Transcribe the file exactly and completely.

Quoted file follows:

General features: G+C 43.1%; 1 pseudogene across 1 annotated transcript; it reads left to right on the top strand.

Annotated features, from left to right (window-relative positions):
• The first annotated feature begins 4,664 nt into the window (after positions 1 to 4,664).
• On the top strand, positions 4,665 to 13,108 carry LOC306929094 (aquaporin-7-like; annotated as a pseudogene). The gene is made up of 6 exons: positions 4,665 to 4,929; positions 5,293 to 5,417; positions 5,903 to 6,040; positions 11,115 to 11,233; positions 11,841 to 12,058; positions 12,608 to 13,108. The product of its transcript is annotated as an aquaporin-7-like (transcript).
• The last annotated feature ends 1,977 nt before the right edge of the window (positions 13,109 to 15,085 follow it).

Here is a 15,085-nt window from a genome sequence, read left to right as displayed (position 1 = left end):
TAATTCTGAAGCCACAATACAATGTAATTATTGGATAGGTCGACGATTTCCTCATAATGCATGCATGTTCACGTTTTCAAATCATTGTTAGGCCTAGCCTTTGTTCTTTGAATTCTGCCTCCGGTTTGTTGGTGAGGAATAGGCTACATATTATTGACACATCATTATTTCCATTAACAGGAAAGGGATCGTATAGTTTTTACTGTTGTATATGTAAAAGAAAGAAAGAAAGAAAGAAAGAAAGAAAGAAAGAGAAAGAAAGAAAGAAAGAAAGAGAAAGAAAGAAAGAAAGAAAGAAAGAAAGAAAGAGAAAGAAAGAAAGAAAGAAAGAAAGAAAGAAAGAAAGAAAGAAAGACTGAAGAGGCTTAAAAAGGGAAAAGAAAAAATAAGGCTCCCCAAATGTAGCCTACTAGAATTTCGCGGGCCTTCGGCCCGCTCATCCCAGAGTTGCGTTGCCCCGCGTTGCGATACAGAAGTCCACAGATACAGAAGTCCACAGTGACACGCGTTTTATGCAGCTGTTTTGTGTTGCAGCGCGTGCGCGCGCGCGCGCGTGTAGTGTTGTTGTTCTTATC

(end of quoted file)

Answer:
General features: G+C 43.1%; 1 pseudogene across 1 annotated transcript; it reads left to right on the top strand.

Annotated features, from left to right (window-relative positions):
• The first annotated feature begins 4,664 nt into the window (after positions 1 to 4,664).
• On the top strand, positions 4,665 to 13,108 carry LOC306929094 (aquaporin-7-like; annotated as a pseudogene). The gene is made up of 6 exons: positions 4,665 to 4,929; positions 5,293 to 5,417; positions 5,903 to 6,040; positions 11,115 to 11,233; positions 11,841 to 12,058; positions 12,608 to 13,108. The product of its transcript is annotated as an aquaporin-7-like (transcript).
• The last annotated feature ends 1,977 nt before the right edge of the window (positions 13,109 to 15,085 follow it).

Here is a 15,085-nt window from a genome sequence, read left to right as displayed (position 1 = left end):
TAATTCTGAAGCCACAATACAATGTAATTATTGGATAGGTCGACGATTTCCTCATAATGCATGCATGTTCACGTTTTCAAATCATTGTTAGGCCTAGCCTTTGTTCTTTGAATTCTGCCTCCGGTTTGTTGGTGAGGAATAGGCTACATATTATTGACACATCATTATTTCCATTAACAGGAAAGGGATCGTATAGTTTTTACTGTTGTATATGTAAAAGAAAGAAAGAAAGAAAGAAAGAAAGAAAGAAAGAGAAAGAAAGAAAGAAAGAAAGAGAAAGAAAGAAAGAAAGAAAGAAAGAAAGAAAGAGAAAGAAAGAAAGAAAGAAAGAAAGAAAGAAAGAAAGAAAGAAAGACTGAAGAGGCTTAAAAAGGGAAAAGAAAAAATAAGGCTCCCCAAATGTAGCCTACTAGAATTTCGCGGGCCTTCGGCCCGCTCATCCCAGAGTTGCGTTGCCCCGCGTTGCGATACAGAAGTCCACAGATACAGAAGTCCACAGTGACACGCGTTTTATGCAGCTGTTTTGTGTTGCAGCGCGTGCGCGCGCGCGCGCGTGTAGTGTTGTTGTTCTTATC